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Rhyme in Chinese poetry


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#1 Spantman

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Posted 27 January 2008 - 06:30 PM

I know that chinese poetry, at least some genres of ancient poetry, have to follow some kind of metrical rules. But now I am wondering, does chinese poets use rhymes like in western poetry or they have completly different kind of techniques?
If there is any way of rhyming, I would be very curious to aknowledge how it works. Does it only concern the syllables, or maybe words have to rhyme with the same tone?
I also know that ancient language is very different from modern chinese so I guess that even if a Tang dynasty poem had rhymes, now we would not hear it.
I would be glad if someone could please elighten me about this.

#2 大泽升龙

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Posted 27 January 2008 - 10:57 PM

I know that chinese poetry, at least some genres of ancient poetry, have to follow some kind of metrical rules. But now I am wondering, does chinese poets use rhymes like in western poetry or they have completly different kind of techniques?

Similar. Since every single Chinese phoneme make a sense, most Chinese words can be composed with a single syllable. When it comes to classic Chinese poems, the rhyming can be very regular and formulated.

If there is any way of rhyming, I would be very curious to aknowledge how it works. Does it only concern the syllables, or maybe words have to rhyme with the same tone?

Good guess! Classic Chinese poems rhyme with both syllables and tones.

I also know that ancient language is very different from modern chinese so I guess that even if a Tang dynasty poem had rhymes, now we would not hear it.
I would be glad if someone could please elighten me about this.

Bingo! You have touched the very core of current Chinese phonological study here. Yes, ancient Chinese sounded very different from what we hear today. Lot of rhymes don't work well with modern Chinese, especially the drastically changing dialect - modern Mandarin. However, the ancient phonology was also encoded in the rhymes of ancient poems in this sense. One of the major contribution to the reconstruction of ancient Chinese phonology is from the rhyme study of ancient poems.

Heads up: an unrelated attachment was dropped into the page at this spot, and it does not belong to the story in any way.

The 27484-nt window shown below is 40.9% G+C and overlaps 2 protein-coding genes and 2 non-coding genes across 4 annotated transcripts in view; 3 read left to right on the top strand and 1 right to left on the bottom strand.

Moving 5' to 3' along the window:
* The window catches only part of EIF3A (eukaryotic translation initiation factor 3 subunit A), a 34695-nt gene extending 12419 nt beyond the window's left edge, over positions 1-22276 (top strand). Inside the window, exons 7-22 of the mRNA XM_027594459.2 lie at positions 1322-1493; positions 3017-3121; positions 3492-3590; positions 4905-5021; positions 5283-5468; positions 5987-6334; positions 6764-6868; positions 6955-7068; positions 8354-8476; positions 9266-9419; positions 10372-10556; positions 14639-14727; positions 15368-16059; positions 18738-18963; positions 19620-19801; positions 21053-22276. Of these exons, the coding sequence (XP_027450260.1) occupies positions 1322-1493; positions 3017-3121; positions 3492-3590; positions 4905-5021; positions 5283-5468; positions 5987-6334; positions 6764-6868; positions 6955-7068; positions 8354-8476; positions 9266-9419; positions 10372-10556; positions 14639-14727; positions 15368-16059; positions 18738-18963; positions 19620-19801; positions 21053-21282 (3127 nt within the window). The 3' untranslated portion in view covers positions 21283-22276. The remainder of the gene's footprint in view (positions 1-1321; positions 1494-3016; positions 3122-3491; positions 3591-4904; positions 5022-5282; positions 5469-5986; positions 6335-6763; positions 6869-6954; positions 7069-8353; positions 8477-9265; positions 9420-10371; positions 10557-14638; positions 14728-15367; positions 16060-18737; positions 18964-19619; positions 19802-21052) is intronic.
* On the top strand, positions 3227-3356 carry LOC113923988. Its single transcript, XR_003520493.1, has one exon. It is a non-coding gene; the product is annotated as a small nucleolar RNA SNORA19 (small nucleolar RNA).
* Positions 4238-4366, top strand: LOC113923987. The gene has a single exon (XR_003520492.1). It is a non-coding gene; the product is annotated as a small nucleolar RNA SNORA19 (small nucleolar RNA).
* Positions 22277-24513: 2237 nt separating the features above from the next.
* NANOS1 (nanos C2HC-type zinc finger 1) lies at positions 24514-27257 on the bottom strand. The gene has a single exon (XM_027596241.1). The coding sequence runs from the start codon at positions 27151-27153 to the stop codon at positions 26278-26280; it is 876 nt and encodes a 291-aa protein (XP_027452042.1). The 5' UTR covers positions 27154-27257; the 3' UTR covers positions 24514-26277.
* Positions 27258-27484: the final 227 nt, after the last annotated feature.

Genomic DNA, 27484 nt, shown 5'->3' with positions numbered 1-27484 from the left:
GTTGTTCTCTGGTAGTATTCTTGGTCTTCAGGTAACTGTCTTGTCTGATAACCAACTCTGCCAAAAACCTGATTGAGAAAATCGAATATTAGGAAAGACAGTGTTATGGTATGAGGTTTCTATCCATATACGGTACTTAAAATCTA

Edited by 大泽升龙, 28 January 2008 - 10:40 AM.


#3 yhjow

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Posted 27 January 2008 - 11:45 PM

I know that chinese poetry, at least some genres of ancient poetry, have to follow some kind of metrical rules. But now I am wondering, does chinese poets use rhymes like in western poetry or they have completly different kind of techniques?
If there is any way of rhyming, I would be very curious to aknowledge how it works. Does it only concern the syllables, or maybe words have to rhyme with the same tone?
I also know that ancient language is very different from modern chinese so I guess that even if a Tang dynasty poem had rhymes, now we would not hear it.
I would be glad if someone could please elighten me about this.


This is General Zhaoyun in my backup account. Just to answer your question:

Chinese poetry did have "rhyming technique" (known as "ya yun 押韵"). The bulk of this rhyming technique was developed during Tang dynasty period.

Another characteristics of chinese poetry developed was the "(level/oblique) toning technique" (known as "Ping Ze 平仄").

We already had such a discussion on the rhyming and toning technique of chinese poetry. For more info about rhyming and toning of chinese poetry, see
http://www.chinahist...showtopic=10264

#4 fireball

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Posted 28 January 2008 - 02:14 AM